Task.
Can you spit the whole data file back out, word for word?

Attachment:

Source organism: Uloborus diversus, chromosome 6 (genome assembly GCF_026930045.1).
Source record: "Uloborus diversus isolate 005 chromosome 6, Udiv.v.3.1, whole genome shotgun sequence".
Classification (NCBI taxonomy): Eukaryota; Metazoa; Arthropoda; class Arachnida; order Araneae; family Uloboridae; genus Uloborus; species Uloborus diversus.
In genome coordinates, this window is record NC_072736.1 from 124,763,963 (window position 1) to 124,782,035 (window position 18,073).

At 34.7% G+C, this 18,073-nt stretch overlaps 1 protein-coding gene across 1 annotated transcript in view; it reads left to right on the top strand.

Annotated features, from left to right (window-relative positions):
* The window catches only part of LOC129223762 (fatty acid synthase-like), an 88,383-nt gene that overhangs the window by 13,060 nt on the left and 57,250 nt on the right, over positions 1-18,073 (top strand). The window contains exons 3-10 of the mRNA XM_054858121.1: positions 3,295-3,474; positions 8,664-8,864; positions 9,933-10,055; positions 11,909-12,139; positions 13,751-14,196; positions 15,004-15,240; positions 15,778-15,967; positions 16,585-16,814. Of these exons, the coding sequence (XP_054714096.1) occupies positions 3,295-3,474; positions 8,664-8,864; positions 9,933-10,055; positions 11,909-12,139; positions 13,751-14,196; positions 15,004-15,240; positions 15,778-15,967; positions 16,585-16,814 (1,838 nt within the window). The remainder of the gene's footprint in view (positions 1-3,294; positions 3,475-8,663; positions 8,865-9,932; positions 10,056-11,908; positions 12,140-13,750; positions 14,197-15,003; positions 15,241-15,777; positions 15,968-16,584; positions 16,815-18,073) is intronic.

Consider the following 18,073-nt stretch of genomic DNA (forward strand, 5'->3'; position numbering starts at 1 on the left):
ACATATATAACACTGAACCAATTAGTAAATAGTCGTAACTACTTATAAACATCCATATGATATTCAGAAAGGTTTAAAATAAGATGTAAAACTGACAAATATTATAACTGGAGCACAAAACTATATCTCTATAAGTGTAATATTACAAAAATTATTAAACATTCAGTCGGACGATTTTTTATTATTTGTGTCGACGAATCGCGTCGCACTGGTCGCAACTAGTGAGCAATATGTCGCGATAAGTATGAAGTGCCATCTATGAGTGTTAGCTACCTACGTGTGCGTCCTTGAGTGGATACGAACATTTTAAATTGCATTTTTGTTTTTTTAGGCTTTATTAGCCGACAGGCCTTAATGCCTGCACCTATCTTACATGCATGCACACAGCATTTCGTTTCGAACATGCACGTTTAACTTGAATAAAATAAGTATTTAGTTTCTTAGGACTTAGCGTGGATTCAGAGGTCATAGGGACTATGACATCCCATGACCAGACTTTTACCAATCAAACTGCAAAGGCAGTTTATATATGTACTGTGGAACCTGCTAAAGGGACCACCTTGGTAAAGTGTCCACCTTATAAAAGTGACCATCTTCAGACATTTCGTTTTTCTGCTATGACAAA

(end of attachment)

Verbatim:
Source organism: Uloborus diversus, chromosome 6 (genome assembly GCF_026930045.1).
Source record: "Uloborus diversus isolate 005 chromosome 6, Udiv.v.3.1, whole genome shotgun sequence".
Classification (NCBI taxonomy): Eukaryota; Metazoa; Arthropoda; class Arachnida; order Araneae; family Uloboridae; genus Uloborus; species Uloborus diversus.
In genome coordinates, this window is record NC_072736.1 from 124,763,963 (window position 1) to 124,782,035 (window position 18,073).

At 34.7% G+C, this 18,073-nt stretch overlaps 1 protein-coding gene across 1 annotated transcript in view; it reads left to right on the top strand.

Annotated features, from left to right (window-relative positions):
* The window catches only part of LOC129223762 (fatty acid synthase-like), an 88,383-nt gene that overhangs the window by 13,060 nt on the left and 57,250 nt on the right, over positions 1-18,073 (top strand). The window contains exons 3-10 of the mRNA XM_054858121.1: positions 3,295-3,474; positions 8,664-8,864; positions 9,933-10,055; positions 11,909-12,139; positions 13,751-14,196; positions 15,004-15,240; positions 15,778-15,967; positions 16,585-16,814. Of these exons, the coding sequence (XP_054714096.1) occupies positions 3,295-3,474; positions 8,664-8,864; positions 9,933-10,055; positions 11,909-12,139; positions 13,751-14,196; positions 15,004-15,240; positions 15,778-15,967; positions 16,585-16,814 (1,838 nt within the window). The remainder of the gene's footprint in view (positions 1-3,294; positions 3,475-8,663; positions 8,865-9,932; positions 10,056-11,908; positions 12,140-13,750; positions 14,197-15,003; positions 15,241-15,777; positions 15,968-16,584; positions 16,815-18,073) is intronic.

Consider the following 18,073-nt stretch of genomic DNA (forward strand, 5'->3'; position numbering starts at 1 on the left):
ACATATATAACACTGAACCAATTAGTAAATAGTCGTAACTACTTATAAACATCCATATGATATTCAGAAAGGTTTAAAATAAGATGTAAAACTGACAAATATTATAACTGGAGCACAAAACTATATCTCTATAAGTGTAATATTACAAAAATTATTAAACATTCAGTCGGACGATTTTTTATTATTTGTGTCGACGAATCGCGTCGCACTGGTCGCAACTAGTGAGCAATATGTCGCGATAAGTATGAAGTGCCATCTATGAGTGTTAGCTACCTACGTGTGCGTCCTTGAGTGGATACGAACATTTTAAATTGCATTTTTGTTTTTTTAGGCTTTATTAGCCGACAGGCCTTAATGCCTGCACCTATCTTACATGCATGCACACAGCATTTCGTTTCGAACATGCACGTTTAACTTGAATAAAATAAGTATTTAGTTTCTTAGGACTTAGCGTGGATTCAGAGGTCATAGGGACTATGACATCCCATGACCAGACTTTTACCAATCAAACTGCAAAGGCAGTTTATATATGTACTGTGGAACCTGCTAAAGGGACCACCTTGGTAAAGTGTCCACCTTATAAAAGTGACCATCTTCAGACATTTCGTTTTTCTGCTATGACAAA